[Fr. la fawn-ten]
Fontaine, Pierre François Léonard, 1762-1853, French architect. He was known chiefly for the work which, beginning in 1794, he did jointly with Charles Percier; the development of the Empire style in France was almost exclusively an expression of their talents. After Napoleon's fall the partnership dissolved (1814), and Fontaine thereafter practiced as court architect during the reigns of Louis XVIII, Charles X, and Louis Philippe. He laid out the Rue de Rivoli in Paris, enlarged the Palais Royal, of which he also wrote a history, and wrote a number of books on architecture.
Doué-la-Fontaine, Maine-et-Loire, France, is a small town and commune of less than 8,000 residents located in the heart of Anjou, a few kilometers from the great châteaux of the Loire Valley.


The town was already Vetus Doadum ("Old Doadum"), Teotuadum castrum, in Late Antiquity, identifiable in a document of 631 as Castrum Doe. The foundations of a 6th-century circular baptistery beside the natural springs has been uncovered beneath the ruins of the pre-Romanesque church of Saint-Léger, itself destroyed in the 17th century. It was the site of a Gallo-Roman villa that was inherited by the Carolingians. In his villa here, Theoduadum palatium, Louis the Pious was informed of the death of his father Charlemagne in 814 and hurried to Aachen to be crowned. The villa was turned into a motte in the 10th century, around which the village developed, in part in excavated troglodyte dwellings. In 1055 the site was identified as Doedus, then Docium in 1177.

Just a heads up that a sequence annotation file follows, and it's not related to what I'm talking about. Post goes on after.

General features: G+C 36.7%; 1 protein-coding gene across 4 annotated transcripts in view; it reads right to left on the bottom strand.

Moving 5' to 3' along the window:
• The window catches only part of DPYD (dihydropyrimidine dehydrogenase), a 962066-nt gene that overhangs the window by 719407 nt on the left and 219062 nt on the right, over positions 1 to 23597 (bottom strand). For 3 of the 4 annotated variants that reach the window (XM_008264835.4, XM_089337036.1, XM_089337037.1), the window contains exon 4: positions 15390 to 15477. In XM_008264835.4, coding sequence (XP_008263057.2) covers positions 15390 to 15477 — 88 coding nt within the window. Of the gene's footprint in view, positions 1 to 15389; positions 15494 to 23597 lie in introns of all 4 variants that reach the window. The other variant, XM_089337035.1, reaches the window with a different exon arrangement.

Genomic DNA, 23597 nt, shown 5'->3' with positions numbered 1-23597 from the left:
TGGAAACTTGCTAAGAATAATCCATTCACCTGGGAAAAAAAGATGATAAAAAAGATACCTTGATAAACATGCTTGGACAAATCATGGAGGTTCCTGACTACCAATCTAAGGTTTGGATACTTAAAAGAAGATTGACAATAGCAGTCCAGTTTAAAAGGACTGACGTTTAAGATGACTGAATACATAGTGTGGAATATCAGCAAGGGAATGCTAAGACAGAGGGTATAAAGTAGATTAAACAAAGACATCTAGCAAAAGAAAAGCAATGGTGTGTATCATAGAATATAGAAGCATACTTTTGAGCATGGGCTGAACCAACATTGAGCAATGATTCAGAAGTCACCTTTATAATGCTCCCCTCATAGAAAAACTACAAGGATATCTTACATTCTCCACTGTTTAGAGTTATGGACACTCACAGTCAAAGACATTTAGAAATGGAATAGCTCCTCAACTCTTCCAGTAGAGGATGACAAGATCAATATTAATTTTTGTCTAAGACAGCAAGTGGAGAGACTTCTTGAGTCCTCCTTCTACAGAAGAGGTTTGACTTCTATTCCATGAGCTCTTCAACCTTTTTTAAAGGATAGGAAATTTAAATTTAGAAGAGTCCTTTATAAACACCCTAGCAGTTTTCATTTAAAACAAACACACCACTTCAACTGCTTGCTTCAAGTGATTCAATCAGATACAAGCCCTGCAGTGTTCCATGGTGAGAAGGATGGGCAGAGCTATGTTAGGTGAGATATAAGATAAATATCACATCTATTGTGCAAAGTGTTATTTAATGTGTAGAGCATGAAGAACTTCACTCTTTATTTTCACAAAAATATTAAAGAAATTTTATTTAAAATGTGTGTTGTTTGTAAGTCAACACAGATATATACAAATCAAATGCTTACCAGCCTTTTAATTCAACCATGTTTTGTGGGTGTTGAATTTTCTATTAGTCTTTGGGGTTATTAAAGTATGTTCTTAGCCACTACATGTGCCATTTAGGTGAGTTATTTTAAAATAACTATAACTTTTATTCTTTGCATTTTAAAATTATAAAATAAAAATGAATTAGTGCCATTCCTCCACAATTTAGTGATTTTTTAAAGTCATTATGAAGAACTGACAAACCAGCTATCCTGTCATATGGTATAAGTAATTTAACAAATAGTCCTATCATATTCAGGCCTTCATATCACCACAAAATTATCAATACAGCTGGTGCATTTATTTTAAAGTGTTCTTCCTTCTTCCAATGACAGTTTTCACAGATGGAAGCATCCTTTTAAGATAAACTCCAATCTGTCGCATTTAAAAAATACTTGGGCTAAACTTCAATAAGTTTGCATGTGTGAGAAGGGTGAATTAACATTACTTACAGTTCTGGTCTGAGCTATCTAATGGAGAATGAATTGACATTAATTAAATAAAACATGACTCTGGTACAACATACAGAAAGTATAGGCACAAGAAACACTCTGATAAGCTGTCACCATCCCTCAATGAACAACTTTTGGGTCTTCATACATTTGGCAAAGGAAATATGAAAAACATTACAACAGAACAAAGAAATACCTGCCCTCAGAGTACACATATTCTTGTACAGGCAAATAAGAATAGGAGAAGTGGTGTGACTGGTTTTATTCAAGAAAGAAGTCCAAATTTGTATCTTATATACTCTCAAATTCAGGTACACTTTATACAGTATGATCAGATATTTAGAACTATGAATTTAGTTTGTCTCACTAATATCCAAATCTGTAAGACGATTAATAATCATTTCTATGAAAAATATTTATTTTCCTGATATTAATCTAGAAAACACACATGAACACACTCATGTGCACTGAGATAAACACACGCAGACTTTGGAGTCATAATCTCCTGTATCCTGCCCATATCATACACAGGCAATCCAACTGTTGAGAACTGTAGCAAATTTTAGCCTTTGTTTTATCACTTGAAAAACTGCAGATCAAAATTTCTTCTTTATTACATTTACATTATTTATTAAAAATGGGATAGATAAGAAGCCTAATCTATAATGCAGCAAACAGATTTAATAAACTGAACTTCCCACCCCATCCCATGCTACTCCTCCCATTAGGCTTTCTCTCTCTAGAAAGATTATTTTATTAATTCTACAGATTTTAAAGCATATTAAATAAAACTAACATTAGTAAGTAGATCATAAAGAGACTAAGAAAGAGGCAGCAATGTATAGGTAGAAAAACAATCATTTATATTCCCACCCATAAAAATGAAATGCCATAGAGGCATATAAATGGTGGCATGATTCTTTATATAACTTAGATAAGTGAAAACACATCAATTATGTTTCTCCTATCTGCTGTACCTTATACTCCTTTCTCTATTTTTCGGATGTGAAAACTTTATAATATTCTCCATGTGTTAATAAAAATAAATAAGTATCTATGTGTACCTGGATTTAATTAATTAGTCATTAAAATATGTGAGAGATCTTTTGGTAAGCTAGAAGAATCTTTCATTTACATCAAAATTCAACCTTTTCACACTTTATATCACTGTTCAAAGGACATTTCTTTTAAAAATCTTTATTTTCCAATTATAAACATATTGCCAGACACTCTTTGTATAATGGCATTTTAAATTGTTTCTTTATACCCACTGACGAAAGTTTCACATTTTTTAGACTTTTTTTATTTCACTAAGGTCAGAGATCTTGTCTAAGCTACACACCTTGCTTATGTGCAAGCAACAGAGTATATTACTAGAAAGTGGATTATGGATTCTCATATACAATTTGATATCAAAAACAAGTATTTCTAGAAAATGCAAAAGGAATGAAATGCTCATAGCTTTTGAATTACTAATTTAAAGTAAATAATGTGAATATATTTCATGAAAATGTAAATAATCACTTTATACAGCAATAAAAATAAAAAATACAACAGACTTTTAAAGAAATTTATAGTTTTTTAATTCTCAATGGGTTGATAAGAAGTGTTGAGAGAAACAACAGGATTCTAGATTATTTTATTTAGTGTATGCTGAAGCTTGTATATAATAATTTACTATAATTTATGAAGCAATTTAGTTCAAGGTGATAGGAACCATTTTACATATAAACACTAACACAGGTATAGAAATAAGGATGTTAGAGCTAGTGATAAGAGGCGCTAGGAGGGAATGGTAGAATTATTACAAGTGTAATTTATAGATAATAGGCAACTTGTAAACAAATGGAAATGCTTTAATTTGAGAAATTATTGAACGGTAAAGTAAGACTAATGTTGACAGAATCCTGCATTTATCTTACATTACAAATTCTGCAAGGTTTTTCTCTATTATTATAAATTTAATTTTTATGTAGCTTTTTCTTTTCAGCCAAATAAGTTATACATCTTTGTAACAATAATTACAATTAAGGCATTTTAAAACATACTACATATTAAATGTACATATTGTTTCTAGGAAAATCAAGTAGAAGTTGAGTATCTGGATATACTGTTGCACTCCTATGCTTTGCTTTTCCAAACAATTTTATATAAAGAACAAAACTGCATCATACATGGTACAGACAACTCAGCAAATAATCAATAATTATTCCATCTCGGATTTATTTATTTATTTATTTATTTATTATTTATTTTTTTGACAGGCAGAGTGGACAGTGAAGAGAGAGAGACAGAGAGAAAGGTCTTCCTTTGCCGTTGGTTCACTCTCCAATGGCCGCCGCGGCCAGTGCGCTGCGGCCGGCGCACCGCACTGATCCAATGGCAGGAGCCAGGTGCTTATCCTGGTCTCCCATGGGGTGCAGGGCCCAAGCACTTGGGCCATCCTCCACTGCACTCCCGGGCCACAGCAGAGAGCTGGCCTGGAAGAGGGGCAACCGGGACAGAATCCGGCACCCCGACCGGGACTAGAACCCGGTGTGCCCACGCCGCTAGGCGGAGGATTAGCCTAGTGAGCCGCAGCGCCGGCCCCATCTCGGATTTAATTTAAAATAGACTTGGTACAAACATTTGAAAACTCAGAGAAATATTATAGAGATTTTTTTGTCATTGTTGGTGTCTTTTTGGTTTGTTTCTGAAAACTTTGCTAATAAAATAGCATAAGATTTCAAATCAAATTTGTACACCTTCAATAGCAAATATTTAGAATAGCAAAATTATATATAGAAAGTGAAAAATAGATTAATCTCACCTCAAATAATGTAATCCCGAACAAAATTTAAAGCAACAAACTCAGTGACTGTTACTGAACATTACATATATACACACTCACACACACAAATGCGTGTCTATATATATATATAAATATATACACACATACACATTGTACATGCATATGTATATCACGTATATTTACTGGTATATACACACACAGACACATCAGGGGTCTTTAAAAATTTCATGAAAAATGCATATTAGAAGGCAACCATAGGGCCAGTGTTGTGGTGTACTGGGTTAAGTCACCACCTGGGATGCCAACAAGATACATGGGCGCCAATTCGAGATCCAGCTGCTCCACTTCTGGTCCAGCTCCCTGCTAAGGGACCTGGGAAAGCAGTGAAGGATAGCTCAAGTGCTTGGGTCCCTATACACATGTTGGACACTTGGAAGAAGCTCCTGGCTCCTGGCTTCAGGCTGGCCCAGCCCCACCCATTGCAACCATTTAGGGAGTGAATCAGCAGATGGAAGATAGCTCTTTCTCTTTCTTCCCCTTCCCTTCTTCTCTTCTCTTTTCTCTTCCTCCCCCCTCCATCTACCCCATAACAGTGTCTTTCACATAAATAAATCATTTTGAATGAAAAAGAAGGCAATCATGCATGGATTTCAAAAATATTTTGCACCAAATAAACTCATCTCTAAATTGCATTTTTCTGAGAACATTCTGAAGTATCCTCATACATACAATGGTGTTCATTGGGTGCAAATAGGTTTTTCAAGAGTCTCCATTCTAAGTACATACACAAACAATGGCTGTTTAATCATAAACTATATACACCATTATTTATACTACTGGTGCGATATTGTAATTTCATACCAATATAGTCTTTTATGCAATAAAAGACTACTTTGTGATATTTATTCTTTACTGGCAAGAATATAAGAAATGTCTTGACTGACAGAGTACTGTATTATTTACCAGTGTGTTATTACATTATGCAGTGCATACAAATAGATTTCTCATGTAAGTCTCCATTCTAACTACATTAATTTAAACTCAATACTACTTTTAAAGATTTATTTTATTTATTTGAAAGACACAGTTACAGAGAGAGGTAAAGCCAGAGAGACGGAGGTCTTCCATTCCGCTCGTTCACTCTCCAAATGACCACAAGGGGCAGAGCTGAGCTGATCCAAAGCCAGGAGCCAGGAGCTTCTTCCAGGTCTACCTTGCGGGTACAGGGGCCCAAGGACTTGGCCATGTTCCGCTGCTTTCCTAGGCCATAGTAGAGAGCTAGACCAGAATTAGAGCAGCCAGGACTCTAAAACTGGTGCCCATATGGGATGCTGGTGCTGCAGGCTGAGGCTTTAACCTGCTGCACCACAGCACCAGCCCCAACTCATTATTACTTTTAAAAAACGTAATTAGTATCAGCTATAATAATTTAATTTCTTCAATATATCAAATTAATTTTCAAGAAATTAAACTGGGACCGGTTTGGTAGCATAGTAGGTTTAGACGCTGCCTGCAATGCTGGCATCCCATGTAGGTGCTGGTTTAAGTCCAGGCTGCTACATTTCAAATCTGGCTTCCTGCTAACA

Doué-la-Fontaine is the site of the oldest habitable donjon (keep) in France, dating back to the year 900. No traces of Doué's medieval fortifications remains, save the names of "gates" given to certain streets. The castle is widely believed to have been the first european castle to be built out of stone (at around 950).

Nearby are the troglodyte dwellings, where the inhabitants took refuges from the Normans, and commercial mushroom-growing caves. The stone of Doué-la-Fontaine was quarried for sarcophagi 4 km from the town. The Zoo of Doué-la-Fontaine is partly built within the network of the troglodytes sites and dwellings. Recently, a cave containing sarcophagi was unearthed.

In 1793, Doué-la-Fontaine was the site of massacres during the counter-Revolutionary Revolt in the Vendée, suppressed by General Santerre.


Known as the rose capital of France, a "Festival of the Rose" is held in July of each year where in one park alone more than 800 varieties can be seen.

Famous people born in Doué-la-Fontaine


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